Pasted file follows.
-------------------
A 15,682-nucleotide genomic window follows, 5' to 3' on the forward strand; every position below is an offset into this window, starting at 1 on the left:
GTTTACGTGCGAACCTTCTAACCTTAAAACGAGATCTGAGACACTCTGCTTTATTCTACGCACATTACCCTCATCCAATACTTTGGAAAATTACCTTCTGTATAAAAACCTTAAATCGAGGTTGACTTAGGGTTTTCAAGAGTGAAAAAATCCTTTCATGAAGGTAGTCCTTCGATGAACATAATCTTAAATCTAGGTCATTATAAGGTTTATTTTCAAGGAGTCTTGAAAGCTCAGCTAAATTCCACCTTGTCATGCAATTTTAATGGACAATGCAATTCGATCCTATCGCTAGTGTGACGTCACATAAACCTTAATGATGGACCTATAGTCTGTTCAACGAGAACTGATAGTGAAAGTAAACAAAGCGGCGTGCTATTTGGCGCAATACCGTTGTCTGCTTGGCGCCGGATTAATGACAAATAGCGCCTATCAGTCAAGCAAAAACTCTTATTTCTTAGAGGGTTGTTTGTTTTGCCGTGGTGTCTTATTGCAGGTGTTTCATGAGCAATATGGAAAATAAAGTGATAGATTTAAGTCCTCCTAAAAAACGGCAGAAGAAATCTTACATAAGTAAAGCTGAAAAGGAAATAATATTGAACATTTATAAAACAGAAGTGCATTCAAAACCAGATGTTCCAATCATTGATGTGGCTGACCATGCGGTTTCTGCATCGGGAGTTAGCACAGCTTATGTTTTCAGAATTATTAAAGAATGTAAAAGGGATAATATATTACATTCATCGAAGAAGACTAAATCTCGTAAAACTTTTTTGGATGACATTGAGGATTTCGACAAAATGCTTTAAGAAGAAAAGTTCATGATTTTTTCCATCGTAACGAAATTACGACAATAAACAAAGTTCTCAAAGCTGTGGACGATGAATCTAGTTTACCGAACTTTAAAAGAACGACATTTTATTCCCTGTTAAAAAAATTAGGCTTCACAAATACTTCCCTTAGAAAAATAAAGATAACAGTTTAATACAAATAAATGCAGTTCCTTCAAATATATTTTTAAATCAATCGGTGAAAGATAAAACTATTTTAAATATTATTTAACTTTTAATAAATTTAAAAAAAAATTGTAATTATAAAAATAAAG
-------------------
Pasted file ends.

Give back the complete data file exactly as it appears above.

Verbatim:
A 15,682-nucleotide genomic window follows, 5' to 3' on the forward strand; every position below is an offset into this window, starting at 1 on the left:
GTTTACGTGCGAACCTTCTAACCTTAAAACGAGATCTGAGACACTCTGCTTTATTCTACGCACATTACCCTCATCCAATACTTTGGAAAATTACCTTCTGTATAAAAACCTTAAATCGAGGTTGACTTAGGGTTTTCAAGAGTGAAAAAATCCTTTCATGAAGGTAGTCCTTCGATGAACATAATCTTAAATCTAGGTCATTATAAGGTTTATTTTCAAGGAGTCTTGAAAGCTCAGCTAAATTCCACCTTGTCATGCAATTTTAATGGACAATGCAATTCGATCCTATCGCTAGTGTGACGTCACATAAACCTTAATGATGGACCTATAGTCTGTTCAACGAGAACTGATAGTGAAAGTAAACAAAGCGGCGTGCTATTTGGCGCAATACCGTTGTCTGCTTGGCGCCGGATTAATGACAAATAGCGCCTATCAGTCAAGCAAAAACTCTTATTTCTTAGAGGGTTGTTTGTTTTGCCGTGGTGTCTTATTGCAGGTGTTTCATGAGCAATATGGAAAATAAAGTGATAGATTTAAGTCCTCCTAAAAAACGGCAGAAGAAATCTTACATAAGTAAAGCTGAAAAGGAAATAATATTGAACATTTATAAAACAGAAGTGCATTCAAAACCAGATGTTCCAATCATTGATGTGGCTGACCATGCGGTTTCTGCATCGGGAGTTAGCACAGCTTATGTTTTCAGAATTATTAAAGAATGTAAAAGGGATAATATATTACATTCATCGAAGAAGACTAAATCTCGTAAAACTTTTTTGGATGACATTGAGGATTTCGACAAAATGCTTTAAGAAGAAAAGTTCATGATTTTTTCCATCGTAACGAAATTACGACAATAAACAAAGTTCTCAAAGCTGTGGACGATGAATCTAGTTTACCGAACTTTAAAAGAACGACATTTTATTCCCTGTTAAAAAAATTAGGCTTCACAAATACTTCCCTTAGAAAAATAAAGATAACAGTTTAATACAAATAAATGCAGTTCCTTCAAATATATTTTTAAATCAATCGGTGAAAGATAAAACTATTTTAAATATTATTTAACTTTTAATAAATTTAAAAAAAAATTGTAATTATAAAAATAAAG